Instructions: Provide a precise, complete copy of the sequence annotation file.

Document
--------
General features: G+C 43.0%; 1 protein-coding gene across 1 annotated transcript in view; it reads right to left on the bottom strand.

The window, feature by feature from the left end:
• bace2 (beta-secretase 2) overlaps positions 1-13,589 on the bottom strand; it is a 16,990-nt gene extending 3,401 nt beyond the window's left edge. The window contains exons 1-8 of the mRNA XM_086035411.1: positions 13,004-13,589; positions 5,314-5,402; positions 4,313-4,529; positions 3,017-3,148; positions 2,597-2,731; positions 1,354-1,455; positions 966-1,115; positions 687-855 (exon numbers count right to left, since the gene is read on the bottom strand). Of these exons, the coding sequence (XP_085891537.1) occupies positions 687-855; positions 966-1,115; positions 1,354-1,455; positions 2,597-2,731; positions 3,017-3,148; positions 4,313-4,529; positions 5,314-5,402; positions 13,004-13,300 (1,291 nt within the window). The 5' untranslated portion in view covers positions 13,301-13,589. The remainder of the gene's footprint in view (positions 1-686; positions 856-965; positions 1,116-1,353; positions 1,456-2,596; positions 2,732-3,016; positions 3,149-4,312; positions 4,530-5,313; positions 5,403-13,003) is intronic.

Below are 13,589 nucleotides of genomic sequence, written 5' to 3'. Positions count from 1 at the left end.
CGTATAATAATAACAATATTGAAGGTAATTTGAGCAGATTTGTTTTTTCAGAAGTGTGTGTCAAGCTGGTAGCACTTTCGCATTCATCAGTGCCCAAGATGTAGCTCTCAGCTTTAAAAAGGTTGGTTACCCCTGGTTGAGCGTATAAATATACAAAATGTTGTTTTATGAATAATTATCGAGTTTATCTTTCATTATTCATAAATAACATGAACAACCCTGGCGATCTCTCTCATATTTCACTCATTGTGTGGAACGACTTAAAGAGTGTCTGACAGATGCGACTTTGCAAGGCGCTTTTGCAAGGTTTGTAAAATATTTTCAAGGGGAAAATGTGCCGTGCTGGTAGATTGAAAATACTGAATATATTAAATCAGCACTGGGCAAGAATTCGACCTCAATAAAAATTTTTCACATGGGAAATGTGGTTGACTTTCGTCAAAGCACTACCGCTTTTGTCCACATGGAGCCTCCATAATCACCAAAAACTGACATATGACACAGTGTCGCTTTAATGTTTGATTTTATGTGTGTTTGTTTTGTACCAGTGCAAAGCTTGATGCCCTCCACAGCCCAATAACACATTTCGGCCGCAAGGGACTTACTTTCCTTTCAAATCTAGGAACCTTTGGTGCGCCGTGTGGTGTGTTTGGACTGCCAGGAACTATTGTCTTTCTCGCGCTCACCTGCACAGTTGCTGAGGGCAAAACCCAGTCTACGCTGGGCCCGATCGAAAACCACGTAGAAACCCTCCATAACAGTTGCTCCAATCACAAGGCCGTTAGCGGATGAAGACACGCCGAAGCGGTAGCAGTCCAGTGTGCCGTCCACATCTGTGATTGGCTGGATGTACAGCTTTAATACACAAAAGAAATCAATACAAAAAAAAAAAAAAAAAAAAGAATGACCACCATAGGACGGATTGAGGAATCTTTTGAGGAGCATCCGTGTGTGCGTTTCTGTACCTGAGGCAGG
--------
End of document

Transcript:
General features: G+C 43.0%; 1 protein-coding gene across 1 annotated transcript in view; it reads right to left on the bottom strand.

The window, feature by feature from the left end:
• bace2 (beta-secretase 2) overlaps positions 1-13,589 on the bottom strand; it is a 16,990-nt gene extending 3,401 nt beyond the window's left edge. The window contains exons 1-8 of the mRNA XM_086035411.1: positions 13,004-13,589; positions 5,314-5,402; positions 4,313-4,529; positions 3,017-3,148; positions 2,597-2,731; positions 1,354-1,455; positions 966-1,115; positions 687-855 (exon numbers count right to left, since the gene is read on the bottom strand). Of these exons, the coding sequence (XP_085891537.1) occupies positions 687-855; positions 966-1,115; positions 1,354-1,455; positions 2,597-2,731; positions 3,017-3,148; positions 4,313-4,529; positions 5,314-5,402; positions 13,004-13,300 (1,291 nt within the window). The 5' untranslated portion in view covers positions 13,301-13,589. The remainder of the gene's footprint in view (positions 1-686; positions 856-965; positions 1,116-1,353; positions 1,456-2,596; positions 2,732-3,016; positions 3,149-4,312; positions 4,530-5,313; positions 5,403-13,003) is intronic.

Below are 13,589 nucleotides of genomic sequence, written 5' to 3'. Positions count from 1 at the left end.
CGTATAATAATAACAATATTGAAGGTAATTTGAGCAGATTTGTTTTTTCAGAAGTGTGTGTCAAGCTGGTAGCACTTTCGCATTCATCAGTGCCCAAGATGTAGCTCTCAGCTTTAAAAAGGTTGGTTACCCCTGGTTGAGCGTATAAATATACAAAATGTTGTTTTATGAATAATTATCGAGTTTATCTTTCATTATTCATAAATAACATGAACAACCCTGGCGATCTCTCTCATATTTCACTCATTGTGTGGAACGACTTAAAGAGTGTCTGACAGATGCGACTTTGCAAGGCGCTTTTGCAAGGTTTGTAAAATATTTTCAAGGGGAAAATGTGCCGTGCTGGTAGATTGAAAATACTGAATATATTAAATCAGCACTGGGCAAGAATTCGACCTCAATAAAAATTTTTCACATGGGAAATGTGGTTGACTTTCGTCAAAGCACTACCGCTTTTGTCCACATGGAGCCTCCATAATCACCAAAAACTGACATATGACACAGTGTCGCTTTAATGTTTGATTTTATGTGTGTTTGTTTTGTACCAGTGCAAAGCTTGATGCCCTCCACAGCCCAATAACACATTTCGGCCGCAAGGGACTTACTTTCCTTTCAAATCTAGGAACCTTTGGTGCGCCGTGTGGTGTGTTTGGACTGCCAGGAACTATTGTCTTTCTCGCGCTCACCTGCACAGTTGCTGAGGGCAAAACCCAGTCTACGCTGGGCCCGATCGAAAACCACGTAGAAACCCTCCATAACAGTTGCTCCAATCACAAGGCCGTTAGCGGATGAAGACACGCCGAAGCGGTAGCAGTCCAGTGTGCCGTCCACATCTGTGATTGGCTGGATGTACAGCTTTAATACACAAAAGAAATCAATACAAAAAAAAAAAAAAAAAAAAGAATGACCACCATAGGACGGATTGAGGAATCTTTTGAGGAGCATCCGTGTGTGCGTTTCTGTACCTGAGGCAGG